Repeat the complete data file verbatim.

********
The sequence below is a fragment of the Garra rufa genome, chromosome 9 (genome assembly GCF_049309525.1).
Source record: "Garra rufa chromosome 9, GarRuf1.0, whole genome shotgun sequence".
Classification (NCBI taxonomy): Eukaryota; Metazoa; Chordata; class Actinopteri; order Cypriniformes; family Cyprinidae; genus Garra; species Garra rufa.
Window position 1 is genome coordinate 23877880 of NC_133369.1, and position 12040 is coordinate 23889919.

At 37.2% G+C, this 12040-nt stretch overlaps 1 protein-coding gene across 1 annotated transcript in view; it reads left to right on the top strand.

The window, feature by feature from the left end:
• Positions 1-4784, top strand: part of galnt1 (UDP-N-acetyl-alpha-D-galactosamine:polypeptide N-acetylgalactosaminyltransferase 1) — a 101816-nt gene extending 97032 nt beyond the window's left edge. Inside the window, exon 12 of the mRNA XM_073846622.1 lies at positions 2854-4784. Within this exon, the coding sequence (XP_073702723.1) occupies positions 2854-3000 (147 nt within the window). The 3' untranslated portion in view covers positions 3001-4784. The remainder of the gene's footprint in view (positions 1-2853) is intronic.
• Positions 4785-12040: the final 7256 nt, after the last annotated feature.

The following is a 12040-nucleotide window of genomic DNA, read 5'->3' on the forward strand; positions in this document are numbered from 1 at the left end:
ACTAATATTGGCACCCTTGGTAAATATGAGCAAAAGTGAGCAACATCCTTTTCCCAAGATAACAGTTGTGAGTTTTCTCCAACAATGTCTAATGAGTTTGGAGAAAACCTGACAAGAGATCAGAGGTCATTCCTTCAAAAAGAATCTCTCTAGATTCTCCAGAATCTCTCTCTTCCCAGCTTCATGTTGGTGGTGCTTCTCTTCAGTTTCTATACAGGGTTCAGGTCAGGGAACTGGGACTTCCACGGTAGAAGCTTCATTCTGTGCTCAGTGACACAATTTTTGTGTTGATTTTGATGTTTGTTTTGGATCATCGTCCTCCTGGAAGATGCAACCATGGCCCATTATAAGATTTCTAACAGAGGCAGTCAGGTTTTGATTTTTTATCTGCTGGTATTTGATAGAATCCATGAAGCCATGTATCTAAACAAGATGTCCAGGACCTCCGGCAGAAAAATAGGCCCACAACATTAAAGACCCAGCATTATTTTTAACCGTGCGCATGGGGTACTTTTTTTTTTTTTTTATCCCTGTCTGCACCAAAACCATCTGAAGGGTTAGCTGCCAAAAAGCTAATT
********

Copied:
The sequence below is a fragment of the Garra rufa genome, chromosome 9 (genome assembly GCF_049309525.1).
Source record: "Garra rufa chromosome 9, GarRuf1.0, whole genome shotgun sequence".
Classification (NCBI taxonomy): Eukaryota; Metazoa; Chordata; class Actinopteri; order Cypriniformes; family Cyprinidae; genus Garra; species Garra rufa.
Window position 1 is genome coordinate 23877880 of NC_133369.1, and position 12040 is coordinate 23889919.

At 37.2% G+C, this 12040-nt stretch overlaps 1 protein-coding gene across 1 annotated transcript in view; it reads left to right on the top strand.

The window, feature by feature from the left end:
• Positions 1-4784, top strand: part of galnt1 (UDP-N-acetyl-alpha-D-galactosamine:polypeptide N-acetylgalactosaminyltransferase 1) — a 101816-nt gene extending 97032 nt beyond the window's left edge. Inside the window, exon 12 of the mRNA XM_073846622.1 lies at positions 2854-4784. Within this exon, the coding sequence (XP_073702723.1) occupies positions 2854-3000 (147 nt within the window). The 3' untranslated portion in view covers positions 3001-4784. The remainder of the gene's footprint in view (positions 1-2853) is intronic.
• Positions 4785-12040: the final 7256 nt, after the last annotated feature.

The following is a 12040-nucleotide window of genomic DNA, read 5'->3' on the forward strand; positions in this document are numbered from 1 at the left end:
ACTAATATTGGCACCCTTGGTAAATATGAGCAAAAGTGAGCAACATCCTTTTCCCAAGATAACAGTTGTGAGTTTTCTCCAACAATGTCTAATGAGTTTGGAGAAAACCTGACAAGAGATCAGAGGTCATTCCTTCAAAAAGAATCTCTCTAGATTCTCCAGAATCTCTCTCTTCCCAGCTTCATGTTGGTGGTGCTTCTCTTCAGTTTCTATACAGGGTTCAGGTCAGGGAACTGGGACTTCCACGGTAGAAGCTTCATTCTGTGCTCAGTGACACAATTTTTGTGTTGATTTTGATGTTTGTTTTGGATCATCGTCCTCCTGGAAGATGCAACCATGGCCCATTATAAGATTTCTAACAGAGGCAGTCAGGTTTTGATTTTTTATCTGCTGGTATTTGATAGAATCCATGAAGCCATGTATCTAAACAAGATGTCCAGGACCTCCGGCAGAAAAATAGGCCCACAACATTAAAGACCCAGCATTATTTTTAACCGTGCGCATGGGGTACTTTTTTTTTTTTTTTATCCCTGTCTGCACCAAAACCATCTGAAGGGTTAGCTGCCAAAAAGCTAATT